Athletes and longtime ski buddies Amie Engerbretson and Lexi duPont rendezvous in Switzerland’s majestic Uri Alps for a raucous joyride through the high alpine complete with charming villages, kitschy souvenirs, and all the rösti and chocolate they can eat.
Photos by Oskar Enander
What's better than a girls' trip packed with souvenir shops, fondue, and indulging in delectable Swiss desserts? Um, please. Let’s dispense with the annoying stereotypes, shall we? When badass freeskiers Amie Engerbretson and Lexi duPont travel to the Swiss Alps, it’s to lay deep trenches into the seemingly endless pistes above Engelberg and to explore the couloirs and glaciers that are so abundant throughout this adventure playground.
Might there be a trip to the spa and the occasional (ok, daily) stop into the local chocolate shop? Damn right. The type of big-mountain skiing that’s called for when filming with Warren Miller Entertainment calls for a bit of pampering.
Returning for their third segment together in this year’s “Future Retro,” WME’s 71st feature film screening virtually this year, the dynamic duo rips big-mountain lines at the resorts of Mürren and Engelberg. Bonus: The pair was joined by ski photography legend and Engelberg local Oskar Enander, checking off a bucket-list item for Engerbretson. “It was like a dream come true,” she says, “where I finally got that classic bluebird day in Engelberg with Oskar.”
We’re just glad we get to enjoy a sneak peek of what’s sure to be one of the most beautiful and sassy segments in this year’s film. Hats off to these fierce females who’ve earned the right to plow the pow—and eat their cake, too.
Getting around the Jungfrau region can be done easily via train and cable car, and some areas (like Mürren) are completely car-free. To reach the region, rail is the easiest option. From Zurich International Airport, take the train to Lucerne and on to Engelberg (the ride takes about two hours), or follow the motorway in the direction of Lucerne. To reach Mürren, take the train from Zurich to Lauterbrunnen, where you will take a cable car and train the rest of the way up. Don’t miss the Schilthorn in Mürren atop the Piz Gloria—a restaurant with 360-degree views of the Alps used in the 1969 James Bond film, "On Her Majesty's Secret Service."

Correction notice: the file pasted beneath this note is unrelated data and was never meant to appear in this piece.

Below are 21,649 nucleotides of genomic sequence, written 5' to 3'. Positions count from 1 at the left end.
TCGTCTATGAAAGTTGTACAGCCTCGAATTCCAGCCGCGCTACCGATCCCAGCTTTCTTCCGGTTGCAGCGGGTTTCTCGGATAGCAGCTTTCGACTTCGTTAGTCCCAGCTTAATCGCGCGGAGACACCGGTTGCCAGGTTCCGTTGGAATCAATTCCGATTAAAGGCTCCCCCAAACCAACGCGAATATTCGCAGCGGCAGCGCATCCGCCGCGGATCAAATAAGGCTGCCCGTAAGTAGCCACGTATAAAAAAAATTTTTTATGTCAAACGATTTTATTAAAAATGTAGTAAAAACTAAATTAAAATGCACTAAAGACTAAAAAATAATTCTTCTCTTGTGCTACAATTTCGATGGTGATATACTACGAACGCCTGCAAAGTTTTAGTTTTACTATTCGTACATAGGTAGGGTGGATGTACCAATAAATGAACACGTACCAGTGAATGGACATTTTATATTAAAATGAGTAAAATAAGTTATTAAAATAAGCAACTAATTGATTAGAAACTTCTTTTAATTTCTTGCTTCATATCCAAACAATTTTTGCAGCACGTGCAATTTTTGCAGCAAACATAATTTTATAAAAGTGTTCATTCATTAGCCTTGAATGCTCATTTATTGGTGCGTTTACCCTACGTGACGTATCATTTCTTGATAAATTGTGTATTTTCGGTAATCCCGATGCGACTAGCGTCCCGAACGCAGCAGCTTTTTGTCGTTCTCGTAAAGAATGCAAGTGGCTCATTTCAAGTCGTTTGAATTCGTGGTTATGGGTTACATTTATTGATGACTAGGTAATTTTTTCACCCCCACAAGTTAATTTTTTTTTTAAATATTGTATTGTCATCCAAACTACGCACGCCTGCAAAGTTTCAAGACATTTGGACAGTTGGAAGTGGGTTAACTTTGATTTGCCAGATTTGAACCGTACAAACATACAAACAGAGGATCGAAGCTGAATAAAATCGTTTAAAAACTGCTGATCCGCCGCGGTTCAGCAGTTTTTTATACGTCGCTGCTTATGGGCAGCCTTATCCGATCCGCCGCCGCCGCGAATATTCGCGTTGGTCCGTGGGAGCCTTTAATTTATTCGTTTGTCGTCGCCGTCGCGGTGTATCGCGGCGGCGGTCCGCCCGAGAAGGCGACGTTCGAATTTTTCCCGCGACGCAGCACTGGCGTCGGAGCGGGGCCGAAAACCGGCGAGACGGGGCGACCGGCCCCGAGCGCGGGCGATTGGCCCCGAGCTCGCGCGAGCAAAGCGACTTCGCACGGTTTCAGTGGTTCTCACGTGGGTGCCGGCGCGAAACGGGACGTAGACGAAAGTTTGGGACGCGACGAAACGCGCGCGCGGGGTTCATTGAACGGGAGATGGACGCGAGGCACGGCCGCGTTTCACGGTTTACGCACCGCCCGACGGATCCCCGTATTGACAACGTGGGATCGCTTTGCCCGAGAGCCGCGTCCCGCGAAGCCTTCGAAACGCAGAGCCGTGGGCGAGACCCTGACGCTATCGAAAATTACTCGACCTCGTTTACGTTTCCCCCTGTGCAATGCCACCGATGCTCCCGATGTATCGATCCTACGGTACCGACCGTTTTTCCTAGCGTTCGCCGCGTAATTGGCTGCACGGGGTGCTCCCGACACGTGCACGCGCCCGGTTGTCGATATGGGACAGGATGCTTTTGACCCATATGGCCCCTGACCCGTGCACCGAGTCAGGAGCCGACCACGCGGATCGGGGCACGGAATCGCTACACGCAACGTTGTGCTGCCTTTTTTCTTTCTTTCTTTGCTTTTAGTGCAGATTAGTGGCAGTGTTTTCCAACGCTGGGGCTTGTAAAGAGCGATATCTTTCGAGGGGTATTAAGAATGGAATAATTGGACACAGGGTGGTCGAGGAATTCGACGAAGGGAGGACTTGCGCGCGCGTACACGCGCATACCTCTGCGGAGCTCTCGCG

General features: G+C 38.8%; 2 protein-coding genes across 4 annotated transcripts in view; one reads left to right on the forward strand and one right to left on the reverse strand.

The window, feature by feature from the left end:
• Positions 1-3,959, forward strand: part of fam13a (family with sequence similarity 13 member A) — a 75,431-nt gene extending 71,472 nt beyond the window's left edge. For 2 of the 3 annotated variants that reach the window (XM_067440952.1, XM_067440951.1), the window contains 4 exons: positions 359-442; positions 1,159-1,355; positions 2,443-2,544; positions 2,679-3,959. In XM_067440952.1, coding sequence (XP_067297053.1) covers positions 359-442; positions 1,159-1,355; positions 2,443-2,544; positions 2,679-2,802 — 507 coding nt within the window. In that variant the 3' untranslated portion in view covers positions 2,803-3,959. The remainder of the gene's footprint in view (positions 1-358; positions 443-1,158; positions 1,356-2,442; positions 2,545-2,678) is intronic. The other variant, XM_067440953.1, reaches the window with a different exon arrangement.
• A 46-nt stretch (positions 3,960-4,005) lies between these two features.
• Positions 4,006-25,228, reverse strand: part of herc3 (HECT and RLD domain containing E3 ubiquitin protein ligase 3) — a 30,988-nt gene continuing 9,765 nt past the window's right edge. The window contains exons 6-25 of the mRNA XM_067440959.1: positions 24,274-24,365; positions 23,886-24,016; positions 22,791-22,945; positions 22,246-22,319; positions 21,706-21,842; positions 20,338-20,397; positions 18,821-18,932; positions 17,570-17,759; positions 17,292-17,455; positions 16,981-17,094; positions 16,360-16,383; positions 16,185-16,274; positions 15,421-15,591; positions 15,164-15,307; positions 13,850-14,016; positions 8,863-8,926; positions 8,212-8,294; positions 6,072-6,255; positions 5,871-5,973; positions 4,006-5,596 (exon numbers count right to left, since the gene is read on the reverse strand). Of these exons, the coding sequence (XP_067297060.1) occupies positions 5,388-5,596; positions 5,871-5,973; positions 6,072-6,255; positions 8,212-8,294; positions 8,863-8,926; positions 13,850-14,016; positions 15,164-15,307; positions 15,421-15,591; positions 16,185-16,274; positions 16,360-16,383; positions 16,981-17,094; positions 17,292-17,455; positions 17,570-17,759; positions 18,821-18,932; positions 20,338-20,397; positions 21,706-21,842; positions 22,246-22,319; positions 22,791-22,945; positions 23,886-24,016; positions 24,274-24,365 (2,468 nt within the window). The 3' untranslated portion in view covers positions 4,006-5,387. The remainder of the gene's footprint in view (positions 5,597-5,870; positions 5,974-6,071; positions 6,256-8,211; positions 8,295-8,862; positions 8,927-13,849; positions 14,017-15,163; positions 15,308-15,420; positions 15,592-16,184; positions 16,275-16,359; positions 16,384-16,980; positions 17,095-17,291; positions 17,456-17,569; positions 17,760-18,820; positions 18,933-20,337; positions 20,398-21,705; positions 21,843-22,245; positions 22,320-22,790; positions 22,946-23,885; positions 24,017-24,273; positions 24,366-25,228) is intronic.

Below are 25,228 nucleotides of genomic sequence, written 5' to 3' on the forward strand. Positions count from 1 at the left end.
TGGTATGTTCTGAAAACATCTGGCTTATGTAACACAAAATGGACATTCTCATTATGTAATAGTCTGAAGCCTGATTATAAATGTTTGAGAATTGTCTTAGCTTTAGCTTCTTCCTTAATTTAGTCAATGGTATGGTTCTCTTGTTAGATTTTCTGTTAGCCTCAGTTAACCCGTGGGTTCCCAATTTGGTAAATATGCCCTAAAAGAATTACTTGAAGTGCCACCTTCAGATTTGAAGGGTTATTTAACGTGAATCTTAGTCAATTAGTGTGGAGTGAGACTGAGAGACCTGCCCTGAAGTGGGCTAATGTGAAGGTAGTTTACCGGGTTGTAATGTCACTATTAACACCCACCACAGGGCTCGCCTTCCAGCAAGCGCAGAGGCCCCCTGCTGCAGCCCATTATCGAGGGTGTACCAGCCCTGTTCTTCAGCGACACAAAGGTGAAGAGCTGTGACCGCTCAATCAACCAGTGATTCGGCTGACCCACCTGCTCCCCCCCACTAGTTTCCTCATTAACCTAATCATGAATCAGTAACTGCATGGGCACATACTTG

Eat + Stay
“The secret to Switzerland dining is Rösti,” says Engerbretson, referring to the hashbrown-like concoction with Swiss cheese, diced ham or bacon, and a fried egg on top. “When I’m skiing in Switzerland, it’s all about the hunt for powder and the hunt for Rösti.” Enander suggests starting your morning with an espresso from Roastery Engelberg, then kicking back for après at Ski Lodge Engelberg at the end of the day. The Alpen Club is a traditional Swiss restaurant in Engelberg with cheese fondue, perfect for when you want to take your ski gear off and have a fancier dining experience.
Amie Engerbretson takes advantage of a bluebird morning in Murren after the previous day’s storm clouds receded.
duPont scores some air in a large, lap-able freeride bowl in the middle of Engelberg. “It has the size and scale of the European alpine resort, but it has the skiability of a North American resort,” says Engerbretson.
Engerbretson breaks trail to find what Enander calls the “roly polys”—undulations in the terrain that get stellar light.
Engerbretson and duPont chat with Mürren guide Hannes Staehli during the first portion of their trip.
Engerbretson and duPont take a scenic stroll on the Titlis Cliff Walk—a suspension bridge that marks the highest point in Engelberg. It's accessible via the Titlis Rotair rotating cable car.
Freeriding and off-piste is popular in Engelberg, and very accessible. Here duPont skis a defined route beneath the tram. The late afternoon brought “beautiful light,” says Engerbretson. With such close backcountry access and unmaintained terrain, it’s common to see skiers with backcountry equipment even while skiing in the resort boundaries. “Everyone skis with a pack, beacon, and shovel, even if the tram goes right there,” says Enander.
What’s Switzerland without chocolate? This shop in Engelberg had “unbelievable hot chocolate with Baileys, whipped cream, and sprinkles,” says Engerbretson. Both athletes spent time handcrafting delectable deserts and eating the goods. “We ate plenty of chocolate while we were there,” Engerbretson laughs.
The charming, centuries' old town of Engelberg was formed around its medieval, still-operating monastery. The crew arrived and “it was dumping,” says Engerbretson. On the way to the slopes, the athletes would pass by the impressive old abbey in the center of town and wait for the ski bus to arrive.
This content was created in partnership with SKI Magazine.